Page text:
LOS ANGELES (CBSLA) — A federal court has entered a temporary restraining order against a company it says used deceptive promises and endorsements from celebrities like “Flip or Flop” stars Tarek and Christina El Moussa to lure consumers into real estate seminars costing thousands of dollars.
The Federal Trade Commission and the Utah Division of Consumer Protection announced their complaint against Utah-based Zurixx, LLC Friday.READ MORE: Aiden Leos, Boy Killed In Road Rage Shooting, To Receive Memorial Plaque At Orange County Zoo
The court order prohibits Zurixx from making unsupported marketing claims and from interfering with consumers’ ability to review Zurixx and its products. The court has appointed a temporary monitor over Zurixx and instructed the companies to preserve their assets.
According to the FTC, Zurixx purports to offer consumers coaching and training on how to make large sums of money by flipping houses.
Its advertisements routinely feature endorsements from celebrities like Tarek and Christina El Moussa from HGTV’s “Flip or Flop,” Hilary Farr from HGTV’s “Love It or List It,” and Peter Souhleris and Dave Seymour from A&E’s “Flipping Boston.” Investigators say the ads entice consumers to free events that Zurixx claimed would teach consumers how to make large profits by flipping “using other people’s money.”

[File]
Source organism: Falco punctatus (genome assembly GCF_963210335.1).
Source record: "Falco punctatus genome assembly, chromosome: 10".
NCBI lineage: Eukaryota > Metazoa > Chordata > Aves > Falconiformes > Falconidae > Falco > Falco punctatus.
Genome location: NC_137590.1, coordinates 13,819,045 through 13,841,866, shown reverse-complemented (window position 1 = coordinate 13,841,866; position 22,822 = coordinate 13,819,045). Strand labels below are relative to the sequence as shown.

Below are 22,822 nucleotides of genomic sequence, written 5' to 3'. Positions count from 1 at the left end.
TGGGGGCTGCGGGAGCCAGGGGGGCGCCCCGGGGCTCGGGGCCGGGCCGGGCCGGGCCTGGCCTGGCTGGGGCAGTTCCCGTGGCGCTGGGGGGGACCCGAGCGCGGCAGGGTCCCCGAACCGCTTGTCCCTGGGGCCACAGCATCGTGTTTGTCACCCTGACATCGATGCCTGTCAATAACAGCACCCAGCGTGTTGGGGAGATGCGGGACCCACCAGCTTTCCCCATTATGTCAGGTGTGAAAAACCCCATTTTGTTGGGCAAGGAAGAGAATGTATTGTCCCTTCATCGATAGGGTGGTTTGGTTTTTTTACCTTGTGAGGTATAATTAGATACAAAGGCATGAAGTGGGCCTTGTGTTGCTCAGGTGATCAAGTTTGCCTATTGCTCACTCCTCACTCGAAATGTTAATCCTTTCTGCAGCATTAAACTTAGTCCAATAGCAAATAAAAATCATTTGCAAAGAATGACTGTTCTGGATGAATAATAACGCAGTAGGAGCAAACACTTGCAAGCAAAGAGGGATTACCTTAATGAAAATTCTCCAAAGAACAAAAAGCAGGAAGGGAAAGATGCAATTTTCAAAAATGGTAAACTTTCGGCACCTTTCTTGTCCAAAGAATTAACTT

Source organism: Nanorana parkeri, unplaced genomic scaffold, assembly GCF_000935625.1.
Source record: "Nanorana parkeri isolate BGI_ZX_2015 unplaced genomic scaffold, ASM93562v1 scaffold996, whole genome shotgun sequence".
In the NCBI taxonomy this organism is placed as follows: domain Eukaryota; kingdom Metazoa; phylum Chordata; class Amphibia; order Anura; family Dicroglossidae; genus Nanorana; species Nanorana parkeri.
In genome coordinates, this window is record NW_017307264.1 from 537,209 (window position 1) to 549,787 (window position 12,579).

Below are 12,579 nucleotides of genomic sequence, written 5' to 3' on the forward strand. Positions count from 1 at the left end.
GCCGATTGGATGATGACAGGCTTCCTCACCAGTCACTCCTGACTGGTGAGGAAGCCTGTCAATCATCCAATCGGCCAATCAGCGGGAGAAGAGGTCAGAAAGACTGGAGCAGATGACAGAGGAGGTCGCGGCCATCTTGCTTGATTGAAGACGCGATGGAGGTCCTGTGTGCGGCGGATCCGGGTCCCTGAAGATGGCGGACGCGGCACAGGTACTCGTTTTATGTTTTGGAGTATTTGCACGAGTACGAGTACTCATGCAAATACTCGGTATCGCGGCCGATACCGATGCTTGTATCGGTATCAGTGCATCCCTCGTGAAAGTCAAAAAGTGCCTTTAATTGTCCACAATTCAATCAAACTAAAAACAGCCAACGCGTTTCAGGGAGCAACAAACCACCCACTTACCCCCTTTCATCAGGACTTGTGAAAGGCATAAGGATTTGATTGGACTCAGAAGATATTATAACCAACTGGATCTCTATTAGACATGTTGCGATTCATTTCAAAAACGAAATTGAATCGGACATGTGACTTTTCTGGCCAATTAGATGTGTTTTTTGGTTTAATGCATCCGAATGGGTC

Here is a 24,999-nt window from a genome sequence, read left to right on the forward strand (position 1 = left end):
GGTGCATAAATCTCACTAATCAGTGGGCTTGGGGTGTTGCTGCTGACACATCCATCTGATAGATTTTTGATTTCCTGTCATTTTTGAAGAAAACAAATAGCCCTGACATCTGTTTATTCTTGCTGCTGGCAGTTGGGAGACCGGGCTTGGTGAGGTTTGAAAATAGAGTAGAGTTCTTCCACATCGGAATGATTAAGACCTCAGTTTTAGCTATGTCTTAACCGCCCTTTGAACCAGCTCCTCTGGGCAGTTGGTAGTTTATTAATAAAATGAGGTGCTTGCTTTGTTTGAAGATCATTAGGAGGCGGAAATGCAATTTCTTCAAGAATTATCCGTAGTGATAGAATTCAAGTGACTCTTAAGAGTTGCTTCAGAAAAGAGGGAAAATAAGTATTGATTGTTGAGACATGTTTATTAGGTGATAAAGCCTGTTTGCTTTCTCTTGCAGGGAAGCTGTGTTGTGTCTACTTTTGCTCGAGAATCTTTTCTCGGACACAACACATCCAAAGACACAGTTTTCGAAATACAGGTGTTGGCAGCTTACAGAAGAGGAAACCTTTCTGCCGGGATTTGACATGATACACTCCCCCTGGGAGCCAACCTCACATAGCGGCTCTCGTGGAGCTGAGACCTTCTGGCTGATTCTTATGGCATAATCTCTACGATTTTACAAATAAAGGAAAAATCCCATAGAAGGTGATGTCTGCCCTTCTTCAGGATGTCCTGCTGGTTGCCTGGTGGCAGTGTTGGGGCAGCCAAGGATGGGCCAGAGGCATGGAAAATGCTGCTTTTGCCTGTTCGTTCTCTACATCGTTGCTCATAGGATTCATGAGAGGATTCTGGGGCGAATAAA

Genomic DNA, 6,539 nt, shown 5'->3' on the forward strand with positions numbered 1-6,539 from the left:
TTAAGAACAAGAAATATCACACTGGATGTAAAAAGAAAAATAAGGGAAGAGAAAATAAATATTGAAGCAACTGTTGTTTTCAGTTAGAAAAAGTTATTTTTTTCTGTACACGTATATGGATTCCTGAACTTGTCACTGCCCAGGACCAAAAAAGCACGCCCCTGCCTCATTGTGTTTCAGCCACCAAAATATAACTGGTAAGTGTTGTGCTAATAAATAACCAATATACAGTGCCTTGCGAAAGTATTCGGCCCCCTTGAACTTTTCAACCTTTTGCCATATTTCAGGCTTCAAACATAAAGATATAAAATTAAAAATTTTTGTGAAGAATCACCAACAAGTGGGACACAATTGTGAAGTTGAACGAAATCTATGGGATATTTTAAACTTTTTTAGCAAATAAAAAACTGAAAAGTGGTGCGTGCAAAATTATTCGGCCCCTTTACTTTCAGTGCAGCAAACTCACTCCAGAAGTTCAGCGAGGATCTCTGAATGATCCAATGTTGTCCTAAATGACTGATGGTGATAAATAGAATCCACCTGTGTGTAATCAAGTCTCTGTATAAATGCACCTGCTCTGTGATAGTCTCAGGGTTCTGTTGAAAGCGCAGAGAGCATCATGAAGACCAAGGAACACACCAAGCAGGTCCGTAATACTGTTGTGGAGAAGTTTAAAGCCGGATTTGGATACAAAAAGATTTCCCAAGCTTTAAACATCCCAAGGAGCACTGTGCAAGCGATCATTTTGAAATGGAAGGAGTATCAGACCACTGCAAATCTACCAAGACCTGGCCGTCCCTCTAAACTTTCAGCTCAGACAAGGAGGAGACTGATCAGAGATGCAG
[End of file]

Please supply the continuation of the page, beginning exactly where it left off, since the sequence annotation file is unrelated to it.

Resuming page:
“From start to finish, these defendants used the promise of easy money and in-depth information to lure consumers down a path that could cost them thousands of dollars and put them in serious debt,” said Andrew Smith, director of the FTC’s Bureau of Consumer Protection. “When a company tells consumers they have the secret to get rich with little work, we encourage consumers to take a hard look at what’s really being offered.”
Florida teacher and pastor Doug Stephens says he was among those caught in the alleged scheme.
Stephens told CBS2/KCAL9’s Jeff Nguyen instructors promised to teach him real estate secrets. But the seminars that start out free can quickly add up — costing more than $40,000 in some cases. Stephens says he was taken for $3,000.READ MORE: Southland Braces For Triple-Digit Temperatures, Wildfire Risk
“I had written the company to ask for my money back. They refused,” he said.
Zurixx allegedly has required some consumers who received a refund to sign an agreement barring them from speaking with the FTC, state attorneys general, and other regulators; submitting complaints to the Better Business Bureau; or posting negative reviews about Zurixx. The complaint alleges that Zurixx has violated the FTC Act’s prohibitions on misleading and deceptive conduct and the Consumer Review Fairness Act, as well as the Utah Consumer Sales Practices Act and the Utah Business Opportunity Disclosure Act.
The federal complaint also states people who paid for classes would be taught how to apply for new credit cards and increase their credit limits – and that would be used to pay for more instructions.
Stephens says he’s speaking out in hopes others will learn from his mistakes.
In addition to halting business, the Utah company’s assets have been frozen.
The Commission vote authorizing the staff to file the complaint filed in the U.S. District Court for the District of Utah was 5-0.
A spokesperson for Zurixx says the company welcomes the scrutiny and anticipates “a positive outcome as we work directly and openly with the agencies involved.”MORE NEWS: No Masks Required For Fully Vaccinated Disneyland Guests Beginning Tuesday
A spokesperson for HGTV had not responded to requests for comment at the time of this report.